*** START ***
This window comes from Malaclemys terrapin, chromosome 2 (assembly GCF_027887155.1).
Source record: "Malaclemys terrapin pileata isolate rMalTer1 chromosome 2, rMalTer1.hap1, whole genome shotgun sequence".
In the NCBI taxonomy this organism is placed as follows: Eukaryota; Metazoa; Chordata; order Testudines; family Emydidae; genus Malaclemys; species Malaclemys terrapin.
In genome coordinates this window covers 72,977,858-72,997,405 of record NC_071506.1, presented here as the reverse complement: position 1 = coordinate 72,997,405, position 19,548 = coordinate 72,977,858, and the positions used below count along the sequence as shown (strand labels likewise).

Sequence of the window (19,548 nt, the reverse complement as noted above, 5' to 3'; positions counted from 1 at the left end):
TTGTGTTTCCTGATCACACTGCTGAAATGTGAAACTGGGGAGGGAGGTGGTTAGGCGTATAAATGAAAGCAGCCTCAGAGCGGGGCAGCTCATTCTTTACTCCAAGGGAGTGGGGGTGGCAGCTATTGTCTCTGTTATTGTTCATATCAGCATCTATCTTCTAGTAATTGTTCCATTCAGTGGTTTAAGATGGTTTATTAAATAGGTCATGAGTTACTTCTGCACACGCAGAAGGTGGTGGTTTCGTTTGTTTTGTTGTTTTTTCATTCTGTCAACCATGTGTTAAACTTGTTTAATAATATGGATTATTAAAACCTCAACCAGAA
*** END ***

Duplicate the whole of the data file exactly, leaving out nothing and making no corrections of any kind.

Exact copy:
This window comes from Malaclemys terrapin, chromosome 2 (assembly GCF_027887155.1).
Source record: "Malaclemys terrapin pileata isolate rMalTer1 chromosome 2, rMalTer1.hap1, whole genome shotgun sequence".
In the NCBI taxonomy this organism is placed as follows: Eukaryota; Metazoa; Chordata; order Testudines; family Emydidae; genus Malaclemys; species Malaclemys terrapin.
In genome coordinates this window covers 72,977,858-72,997,405 of record NC_071506.1, presented here as the reverse complement: position 1 = coordinate 72,997,405, position 19,548 = coordinate 72,977,858, and the positions used below count along the sequence as shown (strand labels likewise).

Sequence of the window (19,548 nt, the reverse complement as noted above, 5' to 3'; positions counted from 1 at the left end):
TTGTGTTTCCTGATCACACTGCTGAAATGTGAAACTGGGGAGGGAGGTGGTTAGGCGTATAAATGAAAGCAGCCTCAGAGCGGGGCAGCTCATTCTTTACTCCAAGGGAGTGGGGGTGGCAGCTATTGTCTCTGTTATTGTTCATATCAGCATCTATCTTCTAGTAATTGTTCCATTCAGTGGTTTAAGATGGTTTATTAAATAGGTCATGAGTTACTTCTGCACACGCAGAAGGTGGTGGTTTCGTTTGTTTTGTTGTTTTTTCATTCTGTCAACCATGTGTTAAACTTGTTTAATAATATGGATTATTAAAACCTCAACCAGAA